Most managers and supervisors would probably agree that their job is a heck of a lot easier when employees are on the ball. It is when those workers are restless and unhappy that things become exponentially more difficult. When the wheels start to fall off, the source of the problem can usually be traced back to a lapse in communication. There is no way around it. In order to be a great leader, one must also be a great communicator. Here are a few solid tips bosses can use to improve their communication skills and, at the same time, bolster productivity in the workplace. Personalize Your Approach Personalization is not only a powerful marketing technique. It can also be an effective tool for sharpening your communication skills. Some company leaders are of the mindset that work and friendship do not mix when it comes to bosses and employees. No one is saying that you have to treat staff to a night on the town or even befriend them, but if you don’t take the time to establish relationships and get to know your team on a personal level, your message may never fully get through to them. Be Willing to Listen As a manager, supervisor or other leadership authority, you probably spend a good portion of your day listening to what the people around you have to say. But are you really listening? Being a great communicator is much more than talking to people in a nice, friendly tone. It calls for keeping an ear open and sometimes sitting there and shutting up. We all have to start somewhere, and more often than not the first step in mastering the art of employee communications is simply knowing how to actively listen. Know Your Stuff Sure, you were lucky enough to secure that leadership role, but how well do you really know the position? Hopefully you know it inside and out because your degree of knowledge will ultimately determine how effective you are at communicating with employees. You can make all the threats and stern faces you want, but if you don’t know what you’re talking about, very few, if any, employees will take you seriously. No matter how good you are at it, you can only fake your expertise for so long. Sooner or later, you’re going to have to show and prove. Let Go of That Ego As a leader, one of the worst things you can do is allow your ego to grow bigger than the company itself. You can get a much better response from your team when you check that ego at the door and show a little compassion. Of course you don’t want to be the pushover who falls for anything, but leaders who are able to incorporate empathy in their communications have a greater chance of earning the trust and respect of their subordinates. Don’t Beat around the Bush Whether it involves dealing with employees, partners or customers, clarity will always be one of the most important elements of effective communications. You can’t afford to pussyfoot around any issues. Time is of the essence. When you know for a fact that you are communicating clearly, there is no confusion, so all excuses go directly out the window. Besides, you wouldn’t want anyone to waste your time with fluff talk, so why waste the time of your employees when productivity is on the line? Simply brushing up on your communication skills can ensure that you receive a more dedicated effort from your workers. Is there anything we missed here? Feel free to share a tip or two in the comments.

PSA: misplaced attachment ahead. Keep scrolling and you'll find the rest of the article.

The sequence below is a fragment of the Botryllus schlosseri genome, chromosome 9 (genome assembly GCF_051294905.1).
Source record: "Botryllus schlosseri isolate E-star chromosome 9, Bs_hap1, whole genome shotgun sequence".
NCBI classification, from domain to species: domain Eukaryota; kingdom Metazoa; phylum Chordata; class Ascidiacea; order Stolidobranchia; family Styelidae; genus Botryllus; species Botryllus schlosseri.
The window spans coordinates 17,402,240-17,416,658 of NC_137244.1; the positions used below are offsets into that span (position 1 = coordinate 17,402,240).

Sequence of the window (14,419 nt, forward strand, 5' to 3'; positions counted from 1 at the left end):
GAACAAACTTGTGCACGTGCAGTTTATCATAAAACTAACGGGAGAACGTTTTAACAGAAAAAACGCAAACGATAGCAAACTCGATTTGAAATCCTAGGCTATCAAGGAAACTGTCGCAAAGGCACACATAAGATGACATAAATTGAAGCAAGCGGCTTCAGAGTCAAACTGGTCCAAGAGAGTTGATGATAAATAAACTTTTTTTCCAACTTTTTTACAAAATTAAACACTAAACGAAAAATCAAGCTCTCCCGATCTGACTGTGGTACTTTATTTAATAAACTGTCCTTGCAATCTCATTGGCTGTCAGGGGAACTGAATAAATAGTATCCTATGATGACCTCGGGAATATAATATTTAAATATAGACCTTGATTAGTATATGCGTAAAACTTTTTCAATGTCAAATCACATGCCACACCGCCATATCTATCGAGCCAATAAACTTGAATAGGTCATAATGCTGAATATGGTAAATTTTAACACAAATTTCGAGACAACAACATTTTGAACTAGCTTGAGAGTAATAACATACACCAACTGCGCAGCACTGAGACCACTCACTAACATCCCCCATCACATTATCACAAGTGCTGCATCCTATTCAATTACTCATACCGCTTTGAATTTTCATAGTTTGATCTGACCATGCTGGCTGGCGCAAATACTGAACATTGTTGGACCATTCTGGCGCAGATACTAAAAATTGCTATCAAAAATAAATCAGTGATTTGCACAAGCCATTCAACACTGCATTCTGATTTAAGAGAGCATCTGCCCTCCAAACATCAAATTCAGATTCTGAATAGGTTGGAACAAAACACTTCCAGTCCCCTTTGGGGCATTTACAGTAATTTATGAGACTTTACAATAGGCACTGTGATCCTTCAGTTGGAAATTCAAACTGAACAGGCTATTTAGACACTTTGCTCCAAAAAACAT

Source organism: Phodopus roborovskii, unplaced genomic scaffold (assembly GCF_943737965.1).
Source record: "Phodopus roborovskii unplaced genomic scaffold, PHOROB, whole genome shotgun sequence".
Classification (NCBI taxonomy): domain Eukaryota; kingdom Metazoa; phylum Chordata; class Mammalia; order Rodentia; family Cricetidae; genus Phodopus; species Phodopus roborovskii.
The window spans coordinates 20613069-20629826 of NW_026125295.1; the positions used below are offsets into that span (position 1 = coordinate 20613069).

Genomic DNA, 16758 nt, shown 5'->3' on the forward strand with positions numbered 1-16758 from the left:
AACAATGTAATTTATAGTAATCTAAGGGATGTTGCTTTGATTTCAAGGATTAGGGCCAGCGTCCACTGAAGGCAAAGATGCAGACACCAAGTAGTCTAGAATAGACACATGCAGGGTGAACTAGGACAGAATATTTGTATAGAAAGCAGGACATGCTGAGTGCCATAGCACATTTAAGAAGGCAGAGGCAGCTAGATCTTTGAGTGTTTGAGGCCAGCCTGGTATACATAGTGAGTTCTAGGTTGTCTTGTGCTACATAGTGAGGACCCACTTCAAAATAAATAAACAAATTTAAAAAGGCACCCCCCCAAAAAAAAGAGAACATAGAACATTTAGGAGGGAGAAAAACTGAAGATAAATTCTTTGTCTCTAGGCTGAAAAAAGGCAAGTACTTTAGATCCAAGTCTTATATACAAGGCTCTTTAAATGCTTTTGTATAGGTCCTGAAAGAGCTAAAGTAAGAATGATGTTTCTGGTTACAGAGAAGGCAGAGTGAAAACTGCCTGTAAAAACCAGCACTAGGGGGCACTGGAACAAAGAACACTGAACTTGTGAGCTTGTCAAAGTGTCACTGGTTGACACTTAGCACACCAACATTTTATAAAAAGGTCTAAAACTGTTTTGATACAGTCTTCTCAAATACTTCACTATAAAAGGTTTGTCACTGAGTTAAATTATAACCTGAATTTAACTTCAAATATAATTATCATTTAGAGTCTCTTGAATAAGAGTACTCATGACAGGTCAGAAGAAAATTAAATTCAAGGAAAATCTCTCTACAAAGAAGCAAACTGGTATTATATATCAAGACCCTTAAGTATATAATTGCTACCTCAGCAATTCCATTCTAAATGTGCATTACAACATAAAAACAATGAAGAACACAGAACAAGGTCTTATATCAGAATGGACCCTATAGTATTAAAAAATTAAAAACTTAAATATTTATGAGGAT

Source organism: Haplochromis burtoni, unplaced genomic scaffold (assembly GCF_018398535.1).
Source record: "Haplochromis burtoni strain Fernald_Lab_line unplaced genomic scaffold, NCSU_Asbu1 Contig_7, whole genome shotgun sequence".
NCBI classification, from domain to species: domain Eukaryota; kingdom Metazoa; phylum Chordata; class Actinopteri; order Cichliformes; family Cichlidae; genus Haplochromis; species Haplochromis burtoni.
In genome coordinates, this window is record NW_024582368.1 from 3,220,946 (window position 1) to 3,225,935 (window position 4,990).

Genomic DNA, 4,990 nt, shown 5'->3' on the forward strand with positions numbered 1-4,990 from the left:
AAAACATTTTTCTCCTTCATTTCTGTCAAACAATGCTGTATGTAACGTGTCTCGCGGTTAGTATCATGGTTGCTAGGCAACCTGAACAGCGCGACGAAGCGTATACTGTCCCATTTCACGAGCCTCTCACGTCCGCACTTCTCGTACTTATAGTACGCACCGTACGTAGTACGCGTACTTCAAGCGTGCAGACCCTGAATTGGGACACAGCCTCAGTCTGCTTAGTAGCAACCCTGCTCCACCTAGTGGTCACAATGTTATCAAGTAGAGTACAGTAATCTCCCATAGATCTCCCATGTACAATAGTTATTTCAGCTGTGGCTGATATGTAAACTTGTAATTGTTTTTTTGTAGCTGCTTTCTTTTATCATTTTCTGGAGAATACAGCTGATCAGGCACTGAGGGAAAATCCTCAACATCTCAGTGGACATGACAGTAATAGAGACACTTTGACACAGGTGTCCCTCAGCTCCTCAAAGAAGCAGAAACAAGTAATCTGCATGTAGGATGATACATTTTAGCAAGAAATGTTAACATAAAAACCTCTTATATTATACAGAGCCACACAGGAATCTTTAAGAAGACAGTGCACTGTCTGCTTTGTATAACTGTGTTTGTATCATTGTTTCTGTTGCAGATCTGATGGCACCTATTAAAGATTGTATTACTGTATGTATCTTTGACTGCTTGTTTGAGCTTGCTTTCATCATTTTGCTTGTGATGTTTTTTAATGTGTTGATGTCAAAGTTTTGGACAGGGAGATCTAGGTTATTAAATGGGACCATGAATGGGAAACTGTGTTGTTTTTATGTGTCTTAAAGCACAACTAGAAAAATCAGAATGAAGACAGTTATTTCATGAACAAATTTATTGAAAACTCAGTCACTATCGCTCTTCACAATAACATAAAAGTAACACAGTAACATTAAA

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How to Improve Your LinkedIn Profile

Beyond • April 12, 2012